In the spring of 2016 I found myself in Vancouver’s shipping port walking toward an enormous freighter – the Hanjin Geneva – steadying myself to climb up a huge metal ladder and step through a silver cargo bay door into a world invisible to most. This passage – a complex, challenging, humbling, life-changing, profound, courageous experience – took Speaking Dancer right out to sea. Upon reflection it produced the term ‘in-residence’ as a choreographic, architectural, and social technique in my practice-led research.
Here then are some floating propositions that emerged from drifting twenty-three days at sea. They are offered as a tug; a small boat to guide us into (and out of) this enormous experience, or a trail of that liquid wandering, or the memory of the two-stroke, or Speaking Dancer’s slippery singing as the ship disappeared into the night:
Some Floating Propositions:
Pack for every climate.
Bring waterproof rubber bags.
Bring watercolour pigments, pens, and brushes
Bring reams of paper (plain brown).
Bring a wind-resistant microphone, anti-slip shoes, and ginger.
Bring silk thread, a medical kit, two dozen durable pencils.
In the beginning time works in shifts.
In the beginning you can allow yourself to sleep a little more.
Towards the end, stay up all night.
At some point this experience will transform into a mammoth structure that will take up your entire field of vision.
You will not see it.
You will have no perspective at all.
You cannot tell where your practice begins, or ends, except when you’re on the bridge, 9 storeys above the deck, 100ft in the air.
There you will find a long bench and a pair of binoculars where you can watch information come in. Like, weather reports.
There are a lot of rules on the bridge.
It will be very quiet up there.
At night the bridge is the only place that is kept black.
As you open the door the light in the stairwell will go out.
When you announce your name to the Officers you will talk to darkness.
What’s important is to feel comfortable about living this experience.
This intellectual experience.
Once you enter the schedule you won’t think that much about time.
Don’t worry about being present.
Don’t worry about time.
In the end that time is not there.
Be excited for all the things you don’t know.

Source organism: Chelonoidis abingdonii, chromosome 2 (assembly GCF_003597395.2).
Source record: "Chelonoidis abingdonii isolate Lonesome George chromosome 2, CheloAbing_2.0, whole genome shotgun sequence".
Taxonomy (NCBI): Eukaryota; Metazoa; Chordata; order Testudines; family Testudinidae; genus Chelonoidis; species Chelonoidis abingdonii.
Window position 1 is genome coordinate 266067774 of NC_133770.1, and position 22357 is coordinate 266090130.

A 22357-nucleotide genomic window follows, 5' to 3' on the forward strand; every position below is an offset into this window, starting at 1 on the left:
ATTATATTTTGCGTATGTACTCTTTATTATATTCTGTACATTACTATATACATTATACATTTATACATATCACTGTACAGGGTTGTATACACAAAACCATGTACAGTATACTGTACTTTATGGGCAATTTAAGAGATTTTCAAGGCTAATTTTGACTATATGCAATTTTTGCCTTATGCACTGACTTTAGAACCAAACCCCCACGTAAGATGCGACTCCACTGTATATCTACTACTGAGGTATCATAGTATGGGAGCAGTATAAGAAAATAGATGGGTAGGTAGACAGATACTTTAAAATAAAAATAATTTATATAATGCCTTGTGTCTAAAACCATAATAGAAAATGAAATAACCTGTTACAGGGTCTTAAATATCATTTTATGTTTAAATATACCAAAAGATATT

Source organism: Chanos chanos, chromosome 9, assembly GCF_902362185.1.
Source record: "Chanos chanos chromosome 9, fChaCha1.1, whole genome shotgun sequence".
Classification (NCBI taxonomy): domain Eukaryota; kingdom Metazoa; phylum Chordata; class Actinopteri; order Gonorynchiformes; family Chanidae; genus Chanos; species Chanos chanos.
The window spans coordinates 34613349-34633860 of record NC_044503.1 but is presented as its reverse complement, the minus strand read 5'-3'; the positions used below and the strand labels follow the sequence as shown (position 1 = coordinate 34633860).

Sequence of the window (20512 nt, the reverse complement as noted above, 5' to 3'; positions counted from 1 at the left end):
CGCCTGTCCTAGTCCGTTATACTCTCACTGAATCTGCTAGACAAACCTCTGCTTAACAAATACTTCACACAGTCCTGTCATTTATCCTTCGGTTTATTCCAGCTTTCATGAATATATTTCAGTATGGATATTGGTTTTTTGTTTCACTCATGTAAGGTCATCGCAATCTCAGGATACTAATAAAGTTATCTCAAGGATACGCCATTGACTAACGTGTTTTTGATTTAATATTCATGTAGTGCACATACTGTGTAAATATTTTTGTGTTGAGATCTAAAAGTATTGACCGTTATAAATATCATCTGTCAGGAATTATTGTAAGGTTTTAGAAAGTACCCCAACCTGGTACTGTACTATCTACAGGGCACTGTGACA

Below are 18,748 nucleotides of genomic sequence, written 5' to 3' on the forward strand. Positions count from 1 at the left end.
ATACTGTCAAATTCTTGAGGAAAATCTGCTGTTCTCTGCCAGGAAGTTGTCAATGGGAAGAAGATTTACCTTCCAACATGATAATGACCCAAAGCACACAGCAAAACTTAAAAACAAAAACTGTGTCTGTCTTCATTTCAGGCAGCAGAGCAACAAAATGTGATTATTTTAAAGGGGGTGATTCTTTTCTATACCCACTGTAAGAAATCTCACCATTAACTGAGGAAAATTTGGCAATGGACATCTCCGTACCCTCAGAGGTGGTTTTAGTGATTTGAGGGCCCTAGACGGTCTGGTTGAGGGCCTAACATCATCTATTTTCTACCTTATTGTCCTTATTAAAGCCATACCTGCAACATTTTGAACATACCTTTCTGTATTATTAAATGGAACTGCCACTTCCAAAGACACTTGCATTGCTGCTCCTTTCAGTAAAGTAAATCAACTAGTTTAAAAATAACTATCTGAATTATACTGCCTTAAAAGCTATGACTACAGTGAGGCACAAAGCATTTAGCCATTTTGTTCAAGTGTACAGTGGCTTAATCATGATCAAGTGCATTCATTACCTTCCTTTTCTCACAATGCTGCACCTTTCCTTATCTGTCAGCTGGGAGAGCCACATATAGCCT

You already know that you’re doing something exceptional.
You will be positioned in a certain type of power.
Observe through your dancing, listen through your out-breath.
Don’t take small things for granted. Catch the details.
Relationships can be very awkward.
Remember that your knowledge of yourself is partial.
Be careful how you impose your presence.
Your daily practice is not a place for making.
Your daily practice is for a different type of alertness.
There will be storms.
Not big ones other sailors will say, but it will be big for you.
You’ll be pitching and rolling for days. No, never in any real danger.
They will give you a big cabin, with lots of desk space, so you can lay things out but when the ship rolls, things will come off the table.
You will get into a habit of packing and unpacking.
The situation you’re in will be huge, and overwhelming.
It will be very easy to be drawn into the interior, the question is how to go beyond it?
Don’t submerge your feelings.
Use plain paper for plotting.
You will wait alot, spending hours and hours on watch.
You might become psychic. You might see things, stepping between worlds.
Be wakeful and watchful.
Listen to the wind.
There will be days when you run from one side of your practice to the other.
On one side it will be gold and on the other, silver.
Amaara Raheem is a choreographer, performer, researcher and writer based in Melbourne. Her work takes multiple modes – live events, video, text, and song/spoken word – and has been presented in Australia, New Zealand, Sri Lanka, Canada, UK, and throughout Europe. She collaborates with artists and researchers from other fields to make work that is assembled in and through the body. Her primary materials are movement, and words. She is completing a practice-based PhD at School of Architecture & Urban Design, RMIT University, Melbourne, Australia.